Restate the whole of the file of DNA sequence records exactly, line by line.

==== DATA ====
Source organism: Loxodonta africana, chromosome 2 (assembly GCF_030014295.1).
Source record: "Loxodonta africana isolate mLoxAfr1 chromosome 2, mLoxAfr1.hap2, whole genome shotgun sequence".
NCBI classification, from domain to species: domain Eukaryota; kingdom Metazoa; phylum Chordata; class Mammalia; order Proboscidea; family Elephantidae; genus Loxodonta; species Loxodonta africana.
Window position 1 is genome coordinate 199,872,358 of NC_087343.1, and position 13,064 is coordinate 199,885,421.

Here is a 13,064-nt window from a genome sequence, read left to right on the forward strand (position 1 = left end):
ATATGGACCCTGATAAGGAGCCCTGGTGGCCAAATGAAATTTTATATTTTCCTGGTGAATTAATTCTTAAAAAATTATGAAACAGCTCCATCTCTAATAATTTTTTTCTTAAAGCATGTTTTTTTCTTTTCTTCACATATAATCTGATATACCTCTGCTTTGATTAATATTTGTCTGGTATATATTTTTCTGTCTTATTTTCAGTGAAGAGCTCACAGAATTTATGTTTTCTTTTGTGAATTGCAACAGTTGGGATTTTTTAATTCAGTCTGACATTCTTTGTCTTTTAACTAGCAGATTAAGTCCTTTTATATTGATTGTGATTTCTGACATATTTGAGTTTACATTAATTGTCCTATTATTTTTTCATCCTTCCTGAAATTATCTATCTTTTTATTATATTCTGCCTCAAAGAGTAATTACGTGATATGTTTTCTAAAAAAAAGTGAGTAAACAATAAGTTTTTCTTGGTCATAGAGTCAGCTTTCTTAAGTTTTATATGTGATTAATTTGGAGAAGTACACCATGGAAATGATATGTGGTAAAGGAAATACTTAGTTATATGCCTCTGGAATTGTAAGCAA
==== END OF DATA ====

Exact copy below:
Source organism: Loxodonta africana, chromosome 2 (assembly GCF_030014295.1).
Source record: "Loxodonta africana isolate mLoxAfr1 chromosome 2, mLoxAfr1.hap2, whole genome shotgun sequence".
NCBI classification, from domain to species: domain Eukaryota; kingdom Metazoa; phylum Chordata; class Mammalia; order Proboscidea; family Elephantidae; genus Loxodonta; species Loxodonta africana.
Window position 1 is genome coordinate 199,872,358 of NC_087343.1, and position 13,064 is coordinate 199,885,421.

Here is a 13,064-nt window from a genome sequence, read left to right on the forward strand (position 1 = left end):
ATATGGACCCTGATAAGGAGCCCTGGTGGCCAAATGAAATTTTATATTTTCCTGGTGAATTAATTCTTAAAAAATTATGAAACAGCTCCATCTCTAATAATTTTTTTCTTAAAGCATGTTTTTTTCTTTTCTTCACATATAATCTGATATACCTCTGCTTTGATTAATATTTGTCTGGTATATATTTTTCTGTCTTATTTTCAGTGAAGAGCTCACAGAATTTATGTTTTCTTTTGTGAATTGCAACAGTTGGGATTTTTTAATTCAGTCTGACATTCTTTGTCTTTTAACTAGCAGATTAAGTCCTTTTATATTGATTGTGATTTCTGACATATTTGAGTTTACATTAATTGTCCTATTATTTTTTCATCCTTCCTGAAATTATCTATCTTTTTATTATATTCTGCCTCAAAGAGTAATTACGTGATATGTTTTCTAAAAAAAAGTGAGTAAACAATAAGTTTTTCTTGGTCATAGAGTCAGCTTTCTTAAGTTTTATATGTGATTAATTTGGAGAAGTACACCATGGAAATGATATGTGGTAAAGGAAATACTTAGTTATATGCCTCTGGAATTGTAAGCAA